Biochar soil enhancement and terracing is creating 12 feet (3.66 m) tall Easter Lilies, six feet (2m) tall giant-sized Fordhook lima bean bushes and Coushaw sweet squash that will weigh up to 40 pounds (18 kg) by mid-October. The proof is in the photos!
Part 34 of The Americas Connected series by Richard L. Thornton, Architect and City Planner
My Soque ancestors on the Savannah River in Georgia and in Tabasco State, Mexico grew corn on biochar soil platforms in the flood plain. William Bartram described these platforms as being the size of football fields and 8-12 feet (2.4-3.7 m) tall. Beans were grown on the rolling hills above the river. Members of the squash– pumpkin family were grown in beds near houses or in recent cleared and burned woodland fields.
My Itsate and Soque ancestors in the Northeast Georgia Mountains and in Chiapas State, Mexico grew their corn in alluvial soil along rivers, but most of their other crops in biochar-enhanced soil on terraced slopes. These terraces usually had log retaining walls at first then stone walls were constructed as needed.
Biochar is a technique for improving the fertility of marginal soils, developed by indigenous Americans. It involves continuous additions of charcoal, ashes, kitchen waste, crushed sea shells or egg shells, decomposed weeds/corn husks, urine and bones that have been burned into potash powder.
Lidar revealed agricultural terraces in the dense forest, immediately south of the ancient capital of the Soque in the mountain hamlet of Batesville, GA. More detailed Lidar and infrared images revealed a pond for storing water and an irrigation system. There were NO stone walls, supporting these terraces. Obviously logs were used to support the terrace walls, but they have long ago decomposed.
Photos on August 14, 2022
The plants in the photos (except the Easter Lilies) will continue to grow and produce food until at least mid-October. We are now not getting “killing” frosts until the second week in November. Until the mid-1990s, killing frosts usually first occurred around October 8 in the Southern Appalachians.
The white tips of the green metal stakes are 6′-6″ (2 m) tall! The blooms on these Easter Lilies are an enormous 8 inches (20.3 cm) long. I did not plant this Easter Lily cluster. It just appeared last year in the garden, but only grew to 8 feet (2.4 m) tall last year. In the town, where I was born, Waycross, GA, Easter Lilies bloomed at Easter and grew about 32″ (81 cm) tall. I have no explanation!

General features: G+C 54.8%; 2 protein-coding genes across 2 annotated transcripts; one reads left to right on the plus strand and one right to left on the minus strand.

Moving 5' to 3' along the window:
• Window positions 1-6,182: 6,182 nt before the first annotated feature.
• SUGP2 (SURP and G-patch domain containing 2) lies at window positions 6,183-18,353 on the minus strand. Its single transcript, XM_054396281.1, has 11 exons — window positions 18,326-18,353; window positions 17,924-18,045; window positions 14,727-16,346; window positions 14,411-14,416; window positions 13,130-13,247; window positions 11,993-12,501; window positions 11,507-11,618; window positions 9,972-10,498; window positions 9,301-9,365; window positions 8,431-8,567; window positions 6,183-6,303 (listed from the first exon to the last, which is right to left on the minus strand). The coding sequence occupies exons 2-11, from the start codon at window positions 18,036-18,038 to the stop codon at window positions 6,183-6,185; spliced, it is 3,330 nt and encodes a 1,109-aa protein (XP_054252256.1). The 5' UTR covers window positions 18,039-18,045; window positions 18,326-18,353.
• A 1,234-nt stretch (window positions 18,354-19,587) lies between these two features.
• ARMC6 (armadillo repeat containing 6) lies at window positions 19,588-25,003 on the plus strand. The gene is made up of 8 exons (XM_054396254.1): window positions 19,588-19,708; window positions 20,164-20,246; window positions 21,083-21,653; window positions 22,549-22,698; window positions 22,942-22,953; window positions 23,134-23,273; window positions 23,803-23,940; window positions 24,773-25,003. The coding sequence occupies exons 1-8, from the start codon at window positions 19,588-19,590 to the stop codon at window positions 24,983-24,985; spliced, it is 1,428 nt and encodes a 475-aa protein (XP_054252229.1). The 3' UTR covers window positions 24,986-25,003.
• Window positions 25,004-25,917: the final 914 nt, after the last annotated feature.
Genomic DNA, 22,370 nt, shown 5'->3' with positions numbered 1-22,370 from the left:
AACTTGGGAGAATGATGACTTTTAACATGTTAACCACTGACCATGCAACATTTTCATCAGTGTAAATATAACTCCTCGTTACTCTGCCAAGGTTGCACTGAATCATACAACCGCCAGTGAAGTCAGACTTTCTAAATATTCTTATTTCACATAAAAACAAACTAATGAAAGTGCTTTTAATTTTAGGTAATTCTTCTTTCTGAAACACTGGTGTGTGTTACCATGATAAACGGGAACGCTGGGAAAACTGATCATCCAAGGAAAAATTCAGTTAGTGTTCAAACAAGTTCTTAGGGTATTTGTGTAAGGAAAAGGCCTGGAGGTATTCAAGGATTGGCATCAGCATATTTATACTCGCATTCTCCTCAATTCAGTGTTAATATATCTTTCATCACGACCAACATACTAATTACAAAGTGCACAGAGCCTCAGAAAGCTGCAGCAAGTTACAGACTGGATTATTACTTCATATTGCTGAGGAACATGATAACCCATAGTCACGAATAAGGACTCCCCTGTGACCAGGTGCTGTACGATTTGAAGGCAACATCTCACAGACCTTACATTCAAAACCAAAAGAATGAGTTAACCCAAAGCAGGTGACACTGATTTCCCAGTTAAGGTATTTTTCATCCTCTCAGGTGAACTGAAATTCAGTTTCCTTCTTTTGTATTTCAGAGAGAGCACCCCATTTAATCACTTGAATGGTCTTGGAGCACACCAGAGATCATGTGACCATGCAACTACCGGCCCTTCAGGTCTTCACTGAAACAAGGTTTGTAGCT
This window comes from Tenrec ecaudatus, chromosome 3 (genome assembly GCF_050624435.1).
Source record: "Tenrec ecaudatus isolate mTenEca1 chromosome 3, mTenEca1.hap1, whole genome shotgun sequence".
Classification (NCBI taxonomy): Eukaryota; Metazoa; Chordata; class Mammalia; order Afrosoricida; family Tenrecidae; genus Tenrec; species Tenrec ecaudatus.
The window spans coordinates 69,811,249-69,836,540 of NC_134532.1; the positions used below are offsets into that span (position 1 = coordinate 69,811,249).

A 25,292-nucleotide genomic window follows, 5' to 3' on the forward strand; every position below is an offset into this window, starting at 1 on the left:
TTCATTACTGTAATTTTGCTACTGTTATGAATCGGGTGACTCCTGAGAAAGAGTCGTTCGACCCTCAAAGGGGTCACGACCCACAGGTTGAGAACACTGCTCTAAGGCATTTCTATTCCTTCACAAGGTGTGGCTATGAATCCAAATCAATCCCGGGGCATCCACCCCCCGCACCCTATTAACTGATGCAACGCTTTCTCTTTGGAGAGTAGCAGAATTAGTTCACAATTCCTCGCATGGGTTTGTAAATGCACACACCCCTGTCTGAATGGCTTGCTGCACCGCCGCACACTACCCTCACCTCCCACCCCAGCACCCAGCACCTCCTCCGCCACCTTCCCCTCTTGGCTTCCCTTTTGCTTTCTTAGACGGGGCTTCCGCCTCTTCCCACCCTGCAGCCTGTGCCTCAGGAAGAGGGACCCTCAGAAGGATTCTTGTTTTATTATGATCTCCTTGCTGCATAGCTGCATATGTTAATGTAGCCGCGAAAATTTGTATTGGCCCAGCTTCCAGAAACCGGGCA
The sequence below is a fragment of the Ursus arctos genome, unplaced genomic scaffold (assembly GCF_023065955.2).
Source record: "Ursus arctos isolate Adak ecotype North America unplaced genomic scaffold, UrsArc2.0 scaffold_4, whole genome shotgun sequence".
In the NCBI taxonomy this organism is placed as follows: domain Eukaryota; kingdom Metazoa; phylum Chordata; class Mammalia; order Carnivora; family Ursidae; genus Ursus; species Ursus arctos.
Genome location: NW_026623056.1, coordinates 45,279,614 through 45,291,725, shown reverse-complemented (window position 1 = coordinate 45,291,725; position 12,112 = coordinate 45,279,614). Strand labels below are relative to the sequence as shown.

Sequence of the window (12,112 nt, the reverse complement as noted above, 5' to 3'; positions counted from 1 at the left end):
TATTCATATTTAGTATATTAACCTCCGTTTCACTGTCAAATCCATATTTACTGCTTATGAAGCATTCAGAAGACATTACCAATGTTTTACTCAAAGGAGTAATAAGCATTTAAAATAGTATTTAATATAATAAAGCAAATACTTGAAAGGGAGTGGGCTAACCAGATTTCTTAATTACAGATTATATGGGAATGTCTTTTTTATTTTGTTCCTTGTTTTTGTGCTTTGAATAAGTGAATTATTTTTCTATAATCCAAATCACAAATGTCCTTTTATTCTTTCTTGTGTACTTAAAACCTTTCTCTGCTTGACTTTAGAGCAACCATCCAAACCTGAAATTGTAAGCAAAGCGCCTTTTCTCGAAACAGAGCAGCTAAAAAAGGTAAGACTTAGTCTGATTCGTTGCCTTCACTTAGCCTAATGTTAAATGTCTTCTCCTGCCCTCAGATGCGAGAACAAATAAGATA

View from my second story bedroom window
From the Mayas of eastern Campeche State, I learned a technique for increasing the productivity of lima beans as much as 500%! Their wild ancestors grew on the edges of forests in the lower mountains of the eastern side of the Andes in a climate, quite similar to the Southern Appalachians. These are Fordhook Lima Beans, which produce beans about twice the size of regular lima beans. By using the Campeche Maya technique of creating “artificial” saplings and vines to climb, I convert bushes that stop growing and flowering, when about 24-32 inches tall, into vines that continuously grow and produce new beans until there is a heavy frost!
The Coushaw sweet squash was developed by Upper Creek (Coushaw) Indians, living in the Southern Appalachians from a native wild squash. They are essentially very sweet pumpkins that can be used in cooking, anywhere that a sweet potato or pumpkin would be used. They grow best on soils containing charcoal and decomposed wood. I tried to weigh this one with a digital scale that measures up to 10 kg (22 lbs) but it was much bigger than the scale! LOL A couple of years ago, an Indiana farmer grew a Coushaw squash that weighed over 2,200 pounds (one metric ton). That squash made a lot of pumpkin pies!
This younger Coushaw squash only weighs about 15 pounds (6.8 kg), but has two more months to grow!
This tropical plant should theoretically not survive Appalachian winters, but has turned into a monster plant. It began when an eviction crew tossed a terrarium out of the house seven years ago. The terrarium landed upside down and apparently protected the small tropical plants in the terrarium from winter weather until they adapted to the climate and established deeper roots. I threw away the broken terrarium, but the elephant ears plant started thriving. Ferns also escaped from the terrarium and began expanding along the rear of the house. They have also turned into Jurassic Age ferns than can get as tall as seven feet (2 m)!
There is no doubt that our ancestors were Master Farmers!